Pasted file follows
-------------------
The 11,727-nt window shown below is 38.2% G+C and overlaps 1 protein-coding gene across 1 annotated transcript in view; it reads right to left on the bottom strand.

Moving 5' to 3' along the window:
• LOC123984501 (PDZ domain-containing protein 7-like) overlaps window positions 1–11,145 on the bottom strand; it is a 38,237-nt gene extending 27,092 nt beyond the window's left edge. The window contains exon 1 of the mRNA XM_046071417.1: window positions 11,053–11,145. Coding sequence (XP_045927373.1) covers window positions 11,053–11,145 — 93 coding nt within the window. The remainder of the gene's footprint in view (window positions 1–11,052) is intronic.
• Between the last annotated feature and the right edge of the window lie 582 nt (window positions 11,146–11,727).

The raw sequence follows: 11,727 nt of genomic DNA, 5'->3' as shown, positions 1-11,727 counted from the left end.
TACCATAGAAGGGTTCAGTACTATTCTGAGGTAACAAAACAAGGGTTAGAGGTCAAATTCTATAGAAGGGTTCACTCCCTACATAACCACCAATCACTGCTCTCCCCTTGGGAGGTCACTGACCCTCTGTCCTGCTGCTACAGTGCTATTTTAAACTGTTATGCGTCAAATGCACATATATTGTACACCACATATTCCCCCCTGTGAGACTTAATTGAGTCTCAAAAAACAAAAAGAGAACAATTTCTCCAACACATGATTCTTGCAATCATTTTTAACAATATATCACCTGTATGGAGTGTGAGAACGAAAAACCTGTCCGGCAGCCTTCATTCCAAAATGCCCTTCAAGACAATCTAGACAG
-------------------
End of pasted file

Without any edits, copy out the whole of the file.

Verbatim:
The 11,727-nt window shown below is 38.2% G+C and overlaps 1 protein-coding gene across 1 annotated transcript in view; it reads right to left on the bottom strand.

Moving 5' to 3' along the window:
• LOC123984501 (PDZ domain-containing protein 7-like) overlaps window positions 1–11,145 on the bottom strand; it is a 38,237-nt gene extending 27,092 nt beyond the window's left edge. The window contains exon 1 of the mRNA XM_046071417.1: window positions 11,053–11,145. Coding sequence (XP_045927373.1) covers window positions 11,053–11,145 — 93 coding nt within the window. The remainder of the gene's footprint in view (window positions 1–11,052) is intronic.
• Between the last annotated feature and the right edge of the window lie 582 nt (window positions 11,146–11,727).

The raw sequence follows: 11,727 nt of genomic DNA, 5'->3' as shown, positions 1-11,727 counted from the left end.
TACCATAGAAGGGTTCAGTACTATTCTGAGGTAACAAAACAAGGGTTAGAGGTCAAATTCTATAGAAGGGTTCACTCCCTACATAACCACCAATCACTGCTCTCCCCTTGGGAGGTCACTGACCCTCTGTCCTGCTGCTACAGTGCTATTTTAAACTGTTATGCGTCAAATGCACATATATTGTACACCACATATTCCCCCCTGTGAGACTTAATTGAGTCTCAAAAAACAAAAAGAGAACAATTTCTCCAACACATGATTCTTGCAATCATTTTTAACAATATATCACCTGTATGGAGTGTGAGAACGAAAAACCTGTCCGGCAGCCTTCATTCCAAAATGCCCTTCAAGACAATCTAGACAG